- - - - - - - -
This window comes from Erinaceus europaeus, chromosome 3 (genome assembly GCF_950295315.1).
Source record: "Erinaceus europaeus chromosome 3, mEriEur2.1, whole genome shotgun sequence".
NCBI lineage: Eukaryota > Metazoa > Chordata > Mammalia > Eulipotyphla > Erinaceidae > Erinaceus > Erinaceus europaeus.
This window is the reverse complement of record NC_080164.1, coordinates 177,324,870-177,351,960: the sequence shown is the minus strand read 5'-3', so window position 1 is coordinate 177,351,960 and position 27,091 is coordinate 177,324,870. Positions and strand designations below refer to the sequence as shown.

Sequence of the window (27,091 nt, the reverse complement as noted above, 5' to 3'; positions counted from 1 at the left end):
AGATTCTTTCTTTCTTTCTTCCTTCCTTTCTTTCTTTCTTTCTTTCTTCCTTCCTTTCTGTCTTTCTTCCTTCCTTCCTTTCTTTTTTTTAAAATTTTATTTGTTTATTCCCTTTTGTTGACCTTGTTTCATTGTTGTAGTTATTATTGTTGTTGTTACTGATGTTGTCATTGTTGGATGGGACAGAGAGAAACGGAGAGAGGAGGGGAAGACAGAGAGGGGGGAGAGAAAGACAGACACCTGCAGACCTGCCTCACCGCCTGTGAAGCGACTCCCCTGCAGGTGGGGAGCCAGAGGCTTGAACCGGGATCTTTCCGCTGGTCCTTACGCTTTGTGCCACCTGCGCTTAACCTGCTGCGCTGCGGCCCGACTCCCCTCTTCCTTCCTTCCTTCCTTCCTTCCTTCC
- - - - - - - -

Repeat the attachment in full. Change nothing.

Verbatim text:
This window comes from Erinaceus europaeus, chromosome 3 (genome assembly GCF_950295315.1).
Source record: "Erinaceus europaeus chromosome 3, mEriEur2.1, whole genome shotgun sequence".
NCBI lineage: Eukaryota > Metazoa > Chordata > Mammalia > Eulipotyphla > Erinaceidae > Erinaceus > Erinaceus europaeus.
This window is the reverse complement of record NC_080164.1, coordinates 177,324,870-177,351,960: the sequence shown is the minus strand read 5'-3', so window position 1 is coordinate 177,351,960 and position 27,091 is coordinate 177,324,870. Positions and strand designations below refer to the sequence as shown.

Sequence of the window (27,091 nt, the reverse complement as noted above, 5' to 3'; positions counted from 1 at the left end):
AGATTCTTTCTTTCTTTCTTCCTTCCTTTCTTTCTTTCTTTCTTTCTTCCTTCCTTTCTGTCTTTCTTCCTTCCTTCCTTTCTTTTTTTTAAAATTTTATTTGTTTATTCCCTTTTGTTGACCTTGTTTCATTGTTGTAGTTATTATTGTTGTTGTTACTGATGTTGTCATTGTTGGATGGGACAGAGAGAAACGGAGAGAGGAGGGGAAGACAGAGAGGGGGGAGAGAAAGACAGACACCTGCAGACCTGCCTCACCGCCTGTGAAGCGACTCCCCTGCAGGTGGGGAGCCAGAGGCTTGAACCGGGATCTTTCCGCTGGTCCTTACGCTTTGTGCCACCTGCGCTTAACCTGCTGCGCTGCGGCCCGACTCCCCTCTTCCTTCCTTCCTTCCTTCCTTCCTTCC